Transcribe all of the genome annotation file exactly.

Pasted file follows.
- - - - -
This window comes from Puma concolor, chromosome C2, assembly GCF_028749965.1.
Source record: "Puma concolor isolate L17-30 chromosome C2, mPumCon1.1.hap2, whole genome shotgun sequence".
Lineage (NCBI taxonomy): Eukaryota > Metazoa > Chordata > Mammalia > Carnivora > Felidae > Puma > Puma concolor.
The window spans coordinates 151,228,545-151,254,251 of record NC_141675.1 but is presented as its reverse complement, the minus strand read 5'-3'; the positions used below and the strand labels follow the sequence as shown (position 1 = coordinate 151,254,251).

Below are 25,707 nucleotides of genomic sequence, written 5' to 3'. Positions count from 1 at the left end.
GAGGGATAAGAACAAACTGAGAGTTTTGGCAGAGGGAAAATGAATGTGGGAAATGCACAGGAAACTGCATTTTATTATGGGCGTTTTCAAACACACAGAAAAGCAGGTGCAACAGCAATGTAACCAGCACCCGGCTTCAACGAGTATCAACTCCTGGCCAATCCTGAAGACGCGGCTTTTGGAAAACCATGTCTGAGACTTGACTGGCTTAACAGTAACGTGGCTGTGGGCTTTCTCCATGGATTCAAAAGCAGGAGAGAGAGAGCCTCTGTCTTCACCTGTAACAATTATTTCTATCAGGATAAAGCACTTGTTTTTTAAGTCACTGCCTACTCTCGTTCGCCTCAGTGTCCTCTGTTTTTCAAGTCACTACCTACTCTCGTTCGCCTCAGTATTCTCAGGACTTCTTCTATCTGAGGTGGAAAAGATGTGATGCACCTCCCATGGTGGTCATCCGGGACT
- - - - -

This window comes from Puma concolor, chromosome C2, assembly GCF_028749965.1.
Source record: "Puma concolor isolate L17-30 chromosome C2, mPumCon1.1.hap2, whole genome shotgun sequence".
Lineage (NCBI taxonomy): Eukaryota > Metazoa > Chordata > Mammalia > Carnivora > Felidae > Puma > Puma concolor.
The window spans coordinates 151,228,545-151,254,251 of record NC_141675.1 but is presented as its reverse complement, the minus strand read 5'-3'; the positions used below and the strand labels follow the sequence as shown (position 1 = coordinate 151,254,251).

Below are 25,707 nucleotides of genomic sequence, written 5' to 3'. Positions count from 1 at the left end.
GAGGGATAAGAACAAACTGAGAGTTTTGGCAGAGGGAAAATGAATGTGGGAAATGCACAGGAAACTGCATTTTATTATGGGCGTTTTCAAACACACAGAAAAGCAGGTGCAACAGCAATGTAACCAGCACCCGGCTTCAACGAGTATCAACTCCTGGCCAATCCTGAAGACGCGGCTTTTGGAAAACCATGTCTGAGACTTGACTGGCTTAACAGTAACGTGGCTGTGGGCTTTCTCCATGGATTCAAAAGCAGGAGAGAGAGAGCCTCTGTCTTCACCTGTAACAATTATTTCTATCAGGATAAAGCACTTGTTTTTTAAGTCACTGCCTACTCTCGTTCGCCTCAGTGTCCTCTGTTTTTCAAGTCACTACCTACTCTCGTTCGCCTCAGTATTCTCAGGACTTCTTCTATCTGAGGTGGAAAAGATGTGATGCACCTCCCATGGTGGTCATCCGGGACT